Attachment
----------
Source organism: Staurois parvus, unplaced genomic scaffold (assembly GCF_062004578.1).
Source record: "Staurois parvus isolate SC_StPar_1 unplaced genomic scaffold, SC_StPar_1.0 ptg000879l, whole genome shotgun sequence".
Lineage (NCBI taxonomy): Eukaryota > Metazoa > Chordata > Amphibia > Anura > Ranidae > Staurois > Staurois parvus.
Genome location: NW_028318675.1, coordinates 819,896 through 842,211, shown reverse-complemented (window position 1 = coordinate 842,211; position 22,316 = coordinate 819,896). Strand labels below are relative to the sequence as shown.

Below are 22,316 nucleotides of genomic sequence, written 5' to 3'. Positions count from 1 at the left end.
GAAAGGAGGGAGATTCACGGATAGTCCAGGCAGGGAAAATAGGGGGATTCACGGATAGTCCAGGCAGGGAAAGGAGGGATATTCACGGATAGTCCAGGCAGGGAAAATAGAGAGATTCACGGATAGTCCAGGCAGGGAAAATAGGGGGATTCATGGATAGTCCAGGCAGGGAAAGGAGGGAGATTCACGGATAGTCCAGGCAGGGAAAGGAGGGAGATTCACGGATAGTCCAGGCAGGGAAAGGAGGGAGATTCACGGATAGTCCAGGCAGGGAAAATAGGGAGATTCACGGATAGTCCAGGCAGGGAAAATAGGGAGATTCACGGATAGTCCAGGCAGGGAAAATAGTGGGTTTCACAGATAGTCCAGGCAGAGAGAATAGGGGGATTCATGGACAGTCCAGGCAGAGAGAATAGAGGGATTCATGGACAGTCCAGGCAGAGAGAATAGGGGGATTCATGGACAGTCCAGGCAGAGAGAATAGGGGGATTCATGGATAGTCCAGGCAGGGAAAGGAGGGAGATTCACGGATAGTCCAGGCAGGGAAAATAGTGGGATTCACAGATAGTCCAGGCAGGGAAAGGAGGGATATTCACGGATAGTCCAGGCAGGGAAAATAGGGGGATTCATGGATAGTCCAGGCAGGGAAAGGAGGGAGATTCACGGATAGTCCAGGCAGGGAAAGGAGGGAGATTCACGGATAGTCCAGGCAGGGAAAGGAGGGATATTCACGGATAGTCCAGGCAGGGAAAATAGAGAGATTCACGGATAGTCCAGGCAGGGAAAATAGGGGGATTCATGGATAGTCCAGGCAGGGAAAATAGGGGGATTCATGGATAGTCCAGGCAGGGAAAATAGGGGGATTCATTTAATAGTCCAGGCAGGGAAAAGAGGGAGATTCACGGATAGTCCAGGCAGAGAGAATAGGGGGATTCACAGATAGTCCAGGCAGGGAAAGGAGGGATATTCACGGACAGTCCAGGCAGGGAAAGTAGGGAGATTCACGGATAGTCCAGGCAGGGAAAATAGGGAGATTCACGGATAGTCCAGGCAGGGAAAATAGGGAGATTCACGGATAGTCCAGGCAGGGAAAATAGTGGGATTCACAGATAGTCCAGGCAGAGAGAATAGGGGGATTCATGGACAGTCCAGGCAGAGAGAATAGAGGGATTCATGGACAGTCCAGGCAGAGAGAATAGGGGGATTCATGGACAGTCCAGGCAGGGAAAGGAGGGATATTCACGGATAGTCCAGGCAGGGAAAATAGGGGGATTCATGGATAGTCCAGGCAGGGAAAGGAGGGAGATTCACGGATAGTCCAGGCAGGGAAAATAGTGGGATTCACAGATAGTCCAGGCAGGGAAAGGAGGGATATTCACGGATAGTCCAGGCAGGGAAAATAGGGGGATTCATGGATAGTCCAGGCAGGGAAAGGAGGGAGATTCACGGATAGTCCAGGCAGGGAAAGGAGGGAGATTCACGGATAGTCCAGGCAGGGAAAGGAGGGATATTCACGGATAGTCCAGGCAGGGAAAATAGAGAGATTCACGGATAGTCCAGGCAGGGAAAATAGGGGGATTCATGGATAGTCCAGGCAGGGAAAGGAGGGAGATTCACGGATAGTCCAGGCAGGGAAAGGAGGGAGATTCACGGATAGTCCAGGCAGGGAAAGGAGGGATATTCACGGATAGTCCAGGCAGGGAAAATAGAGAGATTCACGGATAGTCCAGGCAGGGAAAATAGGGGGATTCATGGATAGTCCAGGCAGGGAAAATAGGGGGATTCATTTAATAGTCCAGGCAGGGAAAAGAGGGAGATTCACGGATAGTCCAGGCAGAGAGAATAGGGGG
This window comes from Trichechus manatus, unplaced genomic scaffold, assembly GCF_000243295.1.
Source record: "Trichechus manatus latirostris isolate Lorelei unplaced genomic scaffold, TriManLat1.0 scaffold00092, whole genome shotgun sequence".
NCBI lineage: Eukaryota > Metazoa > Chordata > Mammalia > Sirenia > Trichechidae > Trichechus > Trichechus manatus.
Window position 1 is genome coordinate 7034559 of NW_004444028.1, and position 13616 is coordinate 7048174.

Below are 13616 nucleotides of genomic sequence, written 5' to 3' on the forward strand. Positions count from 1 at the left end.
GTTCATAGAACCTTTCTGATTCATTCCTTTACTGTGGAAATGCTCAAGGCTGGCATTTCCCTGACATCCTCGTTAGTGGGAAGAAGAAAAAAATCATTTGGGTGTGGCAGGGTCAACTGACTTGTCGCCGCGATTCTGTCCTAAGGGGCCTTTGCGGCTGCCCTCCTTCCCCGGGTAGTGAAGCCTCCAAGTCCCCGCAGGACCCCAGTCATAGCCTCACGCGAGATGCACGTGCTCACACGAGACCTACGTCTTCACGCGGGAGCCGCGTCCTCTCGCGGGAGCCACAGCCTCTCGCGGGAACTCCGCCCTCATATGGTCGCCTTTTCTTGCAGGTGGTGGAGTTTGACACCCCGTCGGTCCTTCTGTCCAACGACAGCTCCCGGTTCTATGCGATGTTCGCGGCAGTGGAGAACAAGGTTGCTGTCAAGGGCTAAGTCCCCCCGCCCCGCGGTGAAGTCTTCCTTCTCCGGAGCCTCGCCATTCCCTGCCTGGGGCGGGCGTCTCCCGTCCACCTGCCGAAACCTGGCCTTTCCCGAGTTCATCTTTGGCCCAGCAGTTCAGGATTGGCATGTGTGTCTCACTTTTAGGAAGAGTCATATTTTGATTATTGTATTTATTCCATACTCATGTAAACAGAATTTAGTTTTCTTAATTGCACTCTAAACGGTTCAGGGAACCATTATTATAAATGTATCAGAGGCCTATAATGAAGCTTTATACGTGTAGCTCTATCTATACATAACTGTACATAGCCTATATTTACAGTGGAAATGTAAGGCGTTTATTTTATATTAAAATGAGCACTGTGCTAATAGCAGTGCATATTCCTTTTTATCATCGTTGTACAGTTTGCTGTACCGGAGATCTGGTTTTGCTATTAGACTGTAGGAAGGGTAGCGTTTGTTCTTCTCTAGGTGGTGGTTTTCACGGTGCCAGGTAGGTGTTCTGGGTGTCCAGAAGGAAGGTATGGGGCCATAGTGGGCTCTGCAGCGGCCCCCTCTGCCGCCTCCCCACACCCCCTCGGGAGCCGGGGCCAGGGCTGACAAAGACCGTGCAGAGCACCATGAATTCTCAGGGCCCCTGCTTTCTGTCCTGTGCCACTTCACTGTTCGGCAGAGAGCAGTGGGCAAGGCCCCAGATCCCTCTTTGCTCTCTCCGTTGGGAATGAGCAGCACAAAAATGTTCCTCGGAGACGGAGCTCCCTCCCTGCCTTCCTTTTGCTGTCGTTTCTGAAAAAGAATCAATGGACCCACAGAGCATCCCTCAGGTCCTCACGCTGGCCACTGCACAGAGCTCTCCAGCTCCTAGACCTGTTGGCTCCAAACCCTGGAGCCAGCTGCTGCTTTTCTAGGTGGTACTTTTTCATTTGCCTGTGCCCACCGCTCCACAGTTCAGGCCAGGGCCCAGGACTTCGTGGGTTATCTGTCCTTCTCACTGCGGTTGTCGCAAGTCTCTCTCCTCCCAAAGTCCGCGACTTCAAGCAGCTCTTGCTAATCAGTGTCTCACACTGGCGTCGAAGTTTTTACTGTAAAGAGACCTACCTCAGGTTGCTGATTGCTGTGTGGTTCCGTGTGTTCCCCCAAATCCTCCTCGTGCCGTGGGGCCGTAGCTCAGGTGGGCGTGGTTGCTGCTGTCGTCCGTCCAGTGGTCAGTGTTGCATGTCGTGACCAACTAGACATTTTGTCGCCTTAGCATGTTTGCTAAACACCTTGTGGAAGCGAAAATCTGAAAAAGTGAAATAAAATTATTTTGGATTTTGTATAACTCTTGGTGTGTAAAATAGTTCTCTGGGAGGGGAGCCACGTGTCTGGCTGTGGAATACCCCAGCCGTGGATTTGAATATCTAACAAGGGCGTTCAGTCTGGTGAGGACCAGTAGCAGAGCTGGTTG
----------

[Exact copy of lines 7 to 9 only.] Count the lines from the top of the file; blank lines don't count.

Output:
This window comes from Trichechus manatus, unplaced genomic scaffold, assembly GCF_000243295.1.
Source record: "Trichechus manatus latirostris isolate Lorelei unplaced genomic scaffold, TriManLat1.0 scaffold00092, whole genome shotgun sequence".
NCBI lineage: Eukaryota > Metazoa > Chordata > Mammalia > Sirenia > Trichechidae > Trichechus > Trichechus manatus.